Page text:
This video about the Bill Holm Center features a short clip of Lily and I getting pumped on the observations of an “old” Chilkat robe — but also explains why the Center is so dang awesome! An amazing resource to have as an indigenous person.

Lily and I were fortunate enough to visit the Burke Museum in Seattle, Washington in place of our mother, whom was awarded a research grant from the Bill Holm Center before her passing.

We also offered to demonstrate weaving Ravenstail and Chilkat on two separate days, and gave two lectures on basic history and current practices of traditional and contemporary Northwest Coast textile weaving.

The staff at the Bill Holm Center was amazing to work with during our visit — Haliehana Stepetin (Unangax) and Justin McCarthy (Yup’ik & Tlingit) assisted us in viewing anything in the [massive] collections that our hearts desired, shared findings and speculations from other artists and anthropologists that had visited before us, and inspired us in new ways with their own creative thought-processes and personalities. We shared long conversations and drives with Katie Bunn-Marcuse (Center Director) and Bridget Johnson (Assistant Director), who were mainly tasked with organizing our stay and making us welcome… but I think we were having much more fun with them than either of us had anticipated.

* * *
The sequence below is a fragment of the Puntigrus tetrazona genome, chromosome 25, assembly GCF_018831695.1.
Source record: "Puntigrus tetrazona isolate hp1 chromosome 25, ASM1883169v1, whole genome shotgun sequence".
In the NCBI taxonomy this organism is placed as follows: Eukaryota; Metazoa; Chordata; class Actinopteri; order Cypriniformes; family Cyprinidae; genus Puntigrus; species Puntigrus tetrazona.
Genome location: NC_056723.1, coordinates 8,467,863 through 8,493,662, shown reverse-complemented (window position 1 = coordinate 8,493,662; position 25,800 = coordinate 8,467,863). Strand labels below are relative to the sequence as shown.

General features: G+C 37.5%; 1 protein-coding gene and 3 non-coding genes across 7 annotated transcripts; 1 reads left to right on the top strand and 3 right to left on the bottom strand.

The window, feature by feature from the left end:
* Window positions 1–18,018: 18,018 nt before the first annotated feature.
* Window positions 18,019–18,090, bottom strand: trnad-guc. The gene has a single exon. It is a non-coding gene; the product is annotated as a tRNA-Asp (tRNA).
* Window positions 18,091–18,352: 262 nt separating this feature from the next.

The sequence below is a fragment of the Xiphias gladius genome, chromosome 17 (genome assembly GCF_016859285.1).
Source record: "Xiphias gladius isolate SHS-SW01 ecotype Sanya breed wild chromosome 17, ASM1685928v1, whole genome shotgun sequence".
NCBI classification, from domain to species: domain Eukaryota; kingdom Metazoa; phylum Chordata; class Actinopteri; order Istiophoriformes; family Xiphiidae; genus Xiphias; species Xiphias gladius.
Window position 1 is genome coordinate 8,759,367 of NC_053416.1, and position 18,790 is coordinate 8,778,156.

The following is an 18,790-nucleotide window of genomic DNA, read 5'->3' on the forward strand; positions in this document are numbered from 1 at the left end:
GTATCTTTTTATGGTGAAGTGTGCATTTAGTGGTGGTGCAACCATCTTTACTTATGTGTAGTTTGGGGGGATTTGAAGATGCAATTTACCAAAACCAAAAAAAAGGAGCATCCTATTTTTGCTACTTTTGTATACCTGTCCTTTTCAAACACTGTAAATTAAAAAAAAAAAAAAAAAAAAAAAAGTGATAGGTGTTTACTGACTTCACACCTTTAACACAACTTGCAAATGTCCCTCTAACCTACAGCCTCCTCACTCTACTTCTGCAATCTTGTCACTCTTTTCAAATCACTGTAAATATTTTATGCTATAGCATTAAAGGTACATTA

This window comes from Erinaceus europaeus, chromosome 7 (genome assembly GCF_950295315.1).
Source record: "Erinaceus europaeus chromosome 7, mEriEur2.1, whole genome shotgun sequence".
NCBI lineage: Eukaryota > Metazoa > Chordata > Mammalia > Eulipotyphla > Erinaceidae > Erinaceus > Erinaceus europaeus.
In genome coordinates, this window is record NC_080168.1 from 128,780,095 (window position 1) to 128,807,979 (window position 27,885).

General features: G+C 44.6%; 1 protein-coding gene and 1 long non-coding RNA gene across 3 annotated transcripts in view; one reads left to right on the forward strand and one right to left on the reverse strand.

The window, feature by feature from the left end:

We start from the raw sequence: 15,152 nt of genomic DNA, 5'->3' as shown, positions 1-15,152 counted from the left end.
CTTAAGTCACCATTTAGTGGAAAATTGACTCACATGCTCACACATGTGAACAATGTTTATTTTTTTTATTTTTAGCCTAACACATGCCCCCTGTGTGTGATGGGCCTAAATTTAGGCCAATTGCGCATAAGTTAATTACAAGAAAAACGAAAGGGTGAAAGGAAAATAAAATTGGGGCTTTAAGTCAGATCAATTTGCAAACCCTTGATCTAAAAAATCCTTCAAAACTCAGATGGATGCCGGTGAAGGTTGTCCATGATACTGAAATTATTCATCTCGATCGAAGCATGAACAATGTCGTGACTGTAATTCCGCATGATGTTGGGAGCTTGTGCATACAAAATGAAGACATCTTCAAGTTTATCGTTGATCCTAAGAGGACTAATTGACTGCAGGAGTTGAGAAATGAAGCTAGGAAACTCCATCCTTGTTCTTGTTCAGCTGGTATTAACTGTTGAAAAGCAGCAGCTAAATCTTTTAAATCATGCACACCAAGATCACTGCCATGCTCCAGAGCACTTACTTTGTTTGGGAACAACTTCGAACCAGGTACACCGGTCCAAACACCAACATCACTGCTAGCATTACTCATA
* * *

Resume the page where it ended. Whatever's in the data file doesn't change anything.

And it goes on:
Helen Carlson and John Nicholson from The Legacy Ltd gallery picked us up from the airport and shuttled us around during our brief 4-day trip. I sure hope it’s not the last time we get to see them.

Chilkat weaving templates
Insanely large Tlingit spruce root baskets in the Burke collections
A small Chilkat apron with the cutest faces and most perfect circles, by Evelyn Vanderhoop. In the Burke Museum collections.
Intricate Chilkat ceremonial weaving (photographed upside-down) with puffin beaks. This was at one point a single woven, and then cut into two pieces to wear as leggings. Around a hundred years old; in the collections at the Burke.
My sister Lily, inspecting a perfect Chilkat nose on the front of an old tunic. Back is pictured below.

The entire experience was exhilarating… from visiting with the works of our ancestors to eating delicious Pho in the University District, being tended to by an generous crew of individuals to being humbled by the amount of knowledge we’ll never grow to old enough to learn… I am filled with immense gratitude and everlasting inspiration.

(L to R) Lily Hope, Bill Holm, Ursala Hudson
(L to R) Lily Hope, Justin McCarthy, Ursala Hudson, Bridget Johnson